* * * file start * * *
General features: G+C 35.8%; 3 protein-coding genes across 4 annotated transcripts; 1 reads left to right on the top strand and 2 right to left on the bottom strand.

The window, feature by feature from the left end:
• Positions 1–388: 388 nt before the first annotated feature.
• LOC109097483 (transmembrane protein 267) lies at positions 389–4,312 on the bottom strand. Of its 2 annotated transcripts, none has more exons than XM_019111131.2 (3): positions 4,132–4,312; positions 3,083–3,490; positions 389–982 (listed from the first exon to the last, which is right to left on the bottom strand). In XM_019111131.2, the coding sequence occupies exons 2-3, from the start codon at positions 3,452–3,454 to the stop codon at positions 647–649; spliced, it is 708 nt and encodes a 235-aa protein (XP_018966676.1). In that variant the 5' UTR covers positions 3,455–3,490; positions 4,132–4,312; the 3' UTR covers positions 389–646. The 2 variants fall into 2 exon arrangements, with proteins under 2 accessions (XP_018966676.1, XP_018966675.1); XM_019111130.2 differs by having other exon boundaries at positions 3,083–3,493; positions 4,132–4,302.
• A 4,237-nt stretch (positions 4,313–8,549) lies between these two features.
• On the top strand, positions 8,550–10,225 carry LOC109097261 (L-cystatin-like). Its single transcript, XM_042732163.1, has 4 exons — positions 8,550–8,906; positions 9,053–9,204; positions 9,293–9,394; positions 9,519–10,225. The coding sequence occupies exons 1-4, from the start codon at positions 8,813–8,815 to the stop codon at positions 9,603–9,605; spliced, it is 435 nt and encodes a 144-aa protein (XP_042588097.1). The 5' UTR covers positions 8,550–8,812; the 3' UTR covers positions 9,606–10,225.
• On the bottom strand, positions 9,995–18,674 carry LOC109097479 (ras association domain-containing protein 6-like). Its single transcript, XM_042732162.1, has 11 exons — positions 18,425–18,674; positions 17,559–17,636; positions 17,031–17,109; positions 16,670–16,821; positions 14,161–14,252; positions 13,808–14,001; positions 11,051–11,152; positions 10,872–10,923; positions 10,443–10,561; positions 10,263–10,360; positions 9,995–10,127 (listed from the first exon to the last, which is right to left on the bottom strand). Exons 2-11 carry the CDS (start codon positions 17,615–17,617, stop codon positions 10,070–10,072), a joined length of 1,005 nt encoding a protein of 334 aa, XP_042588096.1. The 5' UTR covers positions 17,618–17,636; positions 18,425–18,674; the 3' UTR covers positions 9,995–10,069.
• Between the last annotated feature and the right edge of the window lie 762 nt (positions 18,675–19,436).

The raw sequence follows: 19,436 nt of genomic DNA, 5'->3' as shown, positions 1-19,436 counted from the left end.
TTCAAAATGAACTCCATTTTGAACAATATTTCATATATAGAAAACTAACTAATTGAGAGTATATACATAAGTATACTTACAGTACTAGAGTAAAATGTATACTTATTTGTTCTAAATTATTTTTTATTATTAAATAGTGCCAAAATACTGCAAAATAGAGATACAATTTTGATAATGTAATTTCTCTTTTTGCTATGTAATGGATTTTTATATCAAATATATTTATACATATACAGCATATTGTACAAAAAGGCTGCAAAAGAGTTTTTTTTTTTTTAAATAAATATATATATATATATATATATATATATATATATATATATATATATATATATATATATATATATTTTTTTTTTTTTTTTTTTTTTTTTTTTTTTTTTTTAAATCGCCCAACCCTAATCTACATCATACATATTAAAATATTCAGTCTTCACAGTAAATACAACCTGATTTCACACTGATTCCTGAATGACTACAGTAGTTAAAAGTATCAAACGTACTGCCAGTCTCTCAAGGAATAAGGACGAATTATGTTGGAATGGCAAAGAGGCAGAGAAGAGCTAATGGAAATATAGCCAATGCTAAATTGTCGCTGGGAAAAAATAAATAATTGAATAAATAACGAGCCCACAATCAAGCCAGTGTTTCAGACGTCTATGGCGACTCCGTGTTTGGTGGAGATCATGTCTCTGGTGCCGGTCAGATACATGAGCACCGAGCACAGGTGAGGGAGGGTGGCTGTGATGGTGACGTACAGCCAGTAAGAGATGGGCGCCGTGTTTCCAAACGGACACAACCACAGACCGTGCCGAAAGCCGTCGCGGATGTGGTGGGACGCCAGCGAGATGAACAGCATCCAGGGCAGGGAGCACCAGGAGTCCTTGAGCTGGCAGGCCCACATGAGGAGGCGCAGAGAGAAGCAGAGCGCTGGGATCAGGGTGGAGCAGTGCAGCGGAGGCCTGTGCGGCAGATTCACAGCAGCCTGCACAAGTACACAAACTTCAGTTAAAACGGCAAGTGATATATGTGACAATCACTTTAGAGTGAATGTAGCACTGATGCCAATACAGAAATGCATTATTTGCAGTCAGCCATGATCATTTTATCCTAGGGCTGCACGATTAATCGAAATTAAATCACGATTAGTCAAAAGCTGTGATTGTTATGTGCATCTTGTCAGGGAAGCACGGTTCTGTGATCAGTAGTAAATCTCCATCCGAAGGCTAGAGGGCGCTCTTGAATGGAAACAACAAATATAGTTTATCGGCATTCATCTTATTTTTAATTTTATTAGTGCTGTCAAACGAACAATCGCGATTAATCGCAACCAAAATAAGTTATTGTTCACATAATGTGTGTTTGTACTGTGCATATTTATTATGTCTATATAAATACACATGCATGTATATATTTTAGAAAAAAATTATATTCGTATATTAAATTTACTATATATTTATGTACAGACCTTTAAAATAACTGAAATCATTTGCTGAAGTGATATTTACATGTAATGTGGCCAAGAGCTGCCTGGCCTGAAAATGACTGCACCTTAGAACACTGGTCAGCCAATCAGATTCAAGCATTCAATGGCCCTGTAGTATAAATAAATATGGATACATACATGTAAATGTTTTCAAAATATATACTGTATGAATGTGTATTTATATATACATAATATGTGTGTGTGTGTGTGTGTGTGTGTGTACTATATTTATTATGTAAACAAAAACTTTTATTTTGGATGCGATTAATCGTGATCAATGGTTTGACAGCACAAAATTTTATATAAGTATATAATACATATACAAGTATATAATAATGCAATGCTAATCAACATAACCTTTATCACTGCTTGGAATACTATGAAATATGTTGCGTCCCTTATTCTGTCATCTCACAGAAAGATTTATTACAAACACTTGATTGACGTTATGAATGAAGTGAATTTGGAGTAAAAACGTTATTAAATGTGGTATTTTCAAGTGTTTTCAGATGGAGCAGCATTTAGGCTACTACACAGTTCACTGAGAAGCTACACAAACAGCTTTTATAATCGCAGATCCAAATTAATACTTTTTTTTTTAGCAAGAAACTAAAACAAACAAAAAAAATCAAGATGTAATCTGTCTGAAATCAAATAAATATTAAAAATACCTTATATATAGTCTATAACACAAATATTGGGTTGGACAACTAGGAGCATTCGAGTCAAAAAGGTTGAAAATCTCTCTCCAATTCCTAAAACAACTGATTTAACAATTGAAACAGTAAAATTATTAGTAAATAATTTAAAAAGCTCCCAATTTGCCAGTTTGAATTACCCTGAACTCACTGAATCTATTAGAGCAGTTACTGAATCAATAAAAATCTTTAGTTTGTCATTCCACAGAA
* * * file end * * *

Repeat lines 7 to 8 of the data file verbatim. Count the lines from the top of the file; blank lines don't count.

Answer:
• On the bottom strand, positions 9,995–18,674 carry LOC109097479 (ras association domain-containing protein 6-like). Its single transcript, XM_042732162.1, has 11 exons — positions 18,425–18,674; positions 17,559–17,636; positions 17,031–17,109; positions 16,670–16,821; positions 14,161–14,252; positions 13,808–14,001; positions 11,051–11,152; positions 10,872–10,923; positions 10,443–10,561; positions 10,263–10,360; positions 9,995–10,127 (listed from the first exon to the last, which is right to left on the bottom strand). Exons 2-11 carry the CDS (start codon positions 17,615–17,617, stop codon positions 10,070–10,072), a joined length of 1,005 nt encoding a protein of 334 aa, XP_042588096.1. The 5' UTR covers positions 17,618–17,636; positions 18,425–18,674; the 3' UTR covers positions 9,995–10,069.
• Between the last annotated feature and the right edge of the window lie 762 nt (positions 18,675–19,436).